Believe in Cincinnati, the grassroots group that played a big role advocating for the Cincinnati streetcar during and since the infamous City Hall pause, is expanding its focus beyond Over-the-Rhine.More than 80 people showed up to a meeting in Clifton Tuesday night to discuss taking the streetcar beyond OTR."We started around the streetcar, but our vision is much broader than that,” said Believe in Cincinnati organizer Ryan Messer. He said people from 80 percent of Cincinnati’s neighborhoods are involved in the group. “I think we have a vision that someday every neighborhood will have a transportation committee. The conversation we want to continue is this broader regional transit plan while ensuring we’re going forward with the Cincinnati streetcar.”Believe in Cincinnati was instrumental in advocating for the streetcar last winter when recently-elected Mayor John Cranley, who campaigned on opposition to the streetcar, put the project on hold. When the project came back online, Vice Mayor David Mann credited the group with making a big difference.Now progress on the streetcar is humming along. Project executive John Deatrick says construction of the track and the cars themselves is on schedule, with more than 7,000 feet of track done, four stations stops completed and delivery of the first five streetcars expected next fall and winter. Deatrick says the whole system should be up and running by summer 2016.Deatrick also talked about the possibilities for “phase 1B,” or the extension of the streetcar into uptown. That leg of the route was part of the initial plans for the system until Gov. John Kasich pulled $52 million in state funds from the project in 2010. That’s left the proposed extension into Corryville and Clifton without funding. Deatrick said the city has decided not to pursue a federal grant to build the uptown extension, because the downtown portion isn’t far enough along yet. But Deatrick said the city has continued to explore the possibility of running the streetcar up Vine Street and has kept plans for an eventual expansion up to date. “As soon as city council and the mayor are ready, we’re ready to apply for more money,” he said at Tuesday’s meeting.Advocates see uptown, including Avondale, Corryville and Clifton, as a logical next step in the progression of the streetcar since it’s where a big number of the city’s jobs are located, including major hospitals and the University of Cincinnati, the city’s largest employers.Councilman Kevin Flynn, who cast a deciding vote to restart the project last December, voiced cautious support for Believe in Cincinnati’s efforts but said the challenges faced by efforts to expand the line are daunting. He told the crowd not to put the cart before the horse. “On the day I made the vote, I said, ‘this isn’t the end, this is the beginning.’” Flynn said. “I see energy, but we have to harness that energy. I understand this is talking about how we get to phase two. I don’t mean to be a party pooper, but the way to get to phase two is to make phase one a success."I've talked to a lot of the big employers uptown. They'd all like to see the streetcar up here. There's no money — right now — to do that. But probably more important than the money… there's not the will. The only way the will could possibly be generated is to make phase one a financial success."While funding is the big stumbling block for expanding the system right now, that hasn’t stopped Believe in Cincinnati from growing. The group recently hired a full-time employee to continue to promote the group and transit projects for the next five months and has been raising funds from donors both in Cincinnati and across the country. The group has also been meeting with residents in communities outside the streetcar’s current planned path. Messer said he’s spoken with community council members and other community leaders in a number of neighborhoods, including Hyde Park, Avondale and even communities in Northern Kentucky. All have expressed interest in eventually widening the streetcar’s reach.West Side transit advocate Pete Witte said interest in the streetcar is growing in neighborhoods like Price Hill and Westwood. He joked that Cincinnati’s western neighborhoods are a “lion’s pit” when it comes to the issue. Those neighborhoods voted overwhelmingly for Mayor Cranley and his opposition to the project. But with progress downtown, Witte said some in the West Side are coming around. He highlighted the looming reconstruction of the Western Hills Viaduct as a great opportunity to have the conversation about expanding transit to the area.“We’re real people, residents, business owners, raising families, going to school, whatever, who understand the importance that transit can make for our community and the city as a whole,” Witte said of West Siders who are advocating for transit expansion. “We’re going to be meeting and focusing on the Western Hills Viaduct, but it does go beyond that.”Messer said his group believes the issue of transit doesn’t have to be politically divisive. “I think a lot of people have said they’re a little surprised we’re not a bunch of flaming liberals who want to put streetcars everywhere and don’t care about what it costs," he said. "Some of us are probably progressive, some of us are not. I don’t know that transit is a partisan issue. We see transit as an investment to grow our city.”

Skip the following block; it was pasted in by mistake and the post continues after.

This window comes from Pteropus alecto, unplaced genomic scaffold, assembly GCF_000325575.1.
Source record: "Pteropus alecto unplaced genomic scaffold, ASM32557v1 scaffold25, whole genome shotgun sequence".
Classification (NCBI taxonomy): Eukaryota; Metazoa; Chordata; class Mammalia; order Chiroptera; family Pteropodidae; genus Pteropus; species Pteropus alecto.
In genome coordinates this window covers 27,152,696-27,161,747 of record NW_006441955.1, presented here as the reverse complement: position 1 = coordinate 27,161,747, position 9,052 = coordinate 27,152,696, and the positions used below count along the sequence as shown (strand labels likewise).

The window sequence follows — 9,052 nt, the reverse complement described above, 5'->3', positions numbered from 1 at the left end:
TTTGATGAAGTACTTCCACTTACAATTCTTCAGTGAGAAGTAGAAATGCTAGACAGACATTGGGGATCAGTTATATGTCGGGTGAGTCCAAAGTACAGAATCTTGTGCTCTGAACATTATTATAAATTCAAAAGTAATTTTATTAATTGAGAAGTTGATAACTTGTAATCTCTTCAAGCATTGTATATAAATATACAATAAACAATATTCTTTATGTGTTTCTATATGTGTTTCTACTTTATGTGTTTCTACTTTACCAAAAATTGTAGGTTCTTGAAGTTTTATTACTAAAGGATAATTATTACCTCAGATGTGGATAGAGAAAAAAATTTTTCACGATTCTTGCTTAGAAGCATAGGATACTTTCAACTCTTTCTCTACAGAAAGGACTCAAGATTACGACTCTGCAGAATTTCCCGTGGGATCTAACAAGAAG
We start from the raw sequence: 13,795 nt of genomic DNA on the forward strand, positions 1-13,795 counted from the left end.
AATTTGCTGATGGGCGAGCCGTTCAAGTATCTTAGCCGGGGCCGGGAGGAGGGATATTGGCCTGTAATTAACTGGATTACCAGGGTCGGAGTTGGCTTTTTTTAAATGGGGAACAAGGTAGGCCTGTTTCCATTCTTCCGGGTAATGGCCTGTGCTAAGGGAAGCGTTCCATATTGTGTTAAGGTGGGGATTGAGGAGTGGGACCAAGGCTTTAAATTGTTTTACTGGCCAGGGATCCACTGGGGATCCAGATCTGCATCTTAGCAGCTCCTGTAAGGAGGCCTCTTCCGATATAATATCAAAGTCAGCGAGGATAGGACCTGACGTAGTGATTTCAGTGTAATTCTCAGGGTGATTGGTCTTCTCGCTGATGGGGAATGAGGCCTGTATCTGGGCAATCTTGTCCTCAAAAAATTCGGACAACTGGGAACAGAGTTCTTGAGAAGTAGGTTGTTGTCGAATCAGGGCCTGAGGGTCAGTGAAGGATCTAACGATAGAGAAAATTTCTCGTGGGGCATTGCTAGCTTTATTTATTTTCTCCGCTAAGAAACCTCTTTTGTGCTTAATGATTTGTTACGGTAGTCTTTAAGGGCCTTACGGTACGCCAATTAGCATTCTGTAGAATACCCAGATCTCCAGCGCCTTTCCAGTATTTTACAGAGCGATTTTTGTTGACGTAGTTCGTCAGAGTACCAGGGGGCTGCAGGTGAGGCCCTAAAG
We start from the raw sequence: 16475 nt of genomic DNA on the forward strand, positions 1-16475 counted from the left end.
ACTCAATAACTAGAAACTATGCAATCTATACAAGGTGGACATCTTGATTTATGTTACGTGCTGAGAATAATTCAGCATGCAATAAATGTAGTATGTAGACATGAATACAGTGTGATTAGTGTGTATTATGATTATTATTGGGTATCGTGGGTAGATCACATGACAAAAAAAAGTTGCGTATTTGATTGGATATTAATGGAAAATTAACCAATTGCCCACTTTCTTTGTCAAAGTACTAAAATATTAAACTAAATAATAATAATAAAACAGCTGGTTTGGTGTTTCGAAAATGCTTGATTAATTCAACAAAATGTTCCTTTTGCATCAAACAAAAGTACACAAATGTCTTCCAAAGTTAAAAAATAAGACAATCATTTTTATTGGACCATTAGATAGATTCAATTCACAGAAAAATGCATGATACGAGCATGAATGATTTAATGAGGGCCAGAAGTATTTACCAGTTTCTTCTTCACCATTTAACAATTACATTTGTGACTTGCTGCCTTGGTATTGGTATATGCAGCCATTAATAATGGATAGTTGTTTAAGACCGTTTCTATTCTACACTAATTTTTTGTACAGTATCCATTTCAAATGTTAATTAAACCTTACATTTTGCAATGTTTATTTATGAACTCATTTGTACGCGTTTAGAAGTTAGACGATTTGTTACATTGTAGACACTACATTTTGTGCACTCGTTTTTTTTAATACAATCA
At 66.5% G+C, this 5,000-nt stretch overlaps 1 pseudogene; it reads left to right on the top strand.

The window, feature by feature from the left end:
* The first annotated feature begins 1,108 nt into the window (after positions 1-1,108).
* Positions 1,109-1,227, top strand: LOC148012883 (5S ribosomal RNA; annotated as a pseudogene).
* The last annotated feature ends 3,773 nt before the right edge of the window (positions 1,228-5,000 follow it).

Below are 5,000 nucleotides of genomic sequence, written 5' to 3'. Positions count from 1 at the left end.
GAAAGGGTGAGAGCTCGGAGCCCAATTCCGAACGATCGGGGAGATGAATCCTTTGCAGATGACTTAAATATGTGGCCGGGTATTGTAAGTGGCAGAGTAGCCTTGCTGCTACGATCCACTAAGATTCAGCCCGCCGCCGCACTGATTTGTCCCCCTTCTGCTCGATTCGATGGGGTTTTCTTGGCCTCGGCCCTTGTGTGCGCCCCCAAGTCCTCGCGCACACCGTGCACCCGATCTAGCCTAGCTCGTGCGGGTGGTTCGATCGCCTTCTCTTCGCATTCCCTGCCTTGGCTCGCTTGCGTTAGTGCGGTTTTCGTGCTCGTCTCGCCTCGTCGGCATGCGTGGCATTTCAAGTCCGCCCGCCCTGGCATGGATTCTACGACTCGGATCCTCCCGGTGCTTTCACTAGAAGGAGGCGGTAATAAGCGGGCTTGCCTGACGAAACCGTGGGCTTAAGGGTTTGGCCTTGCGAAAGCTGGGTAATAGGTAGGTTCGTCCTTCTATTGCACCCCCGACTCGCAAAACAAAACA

by Nick Swartsell 05.29.2014 85 days ago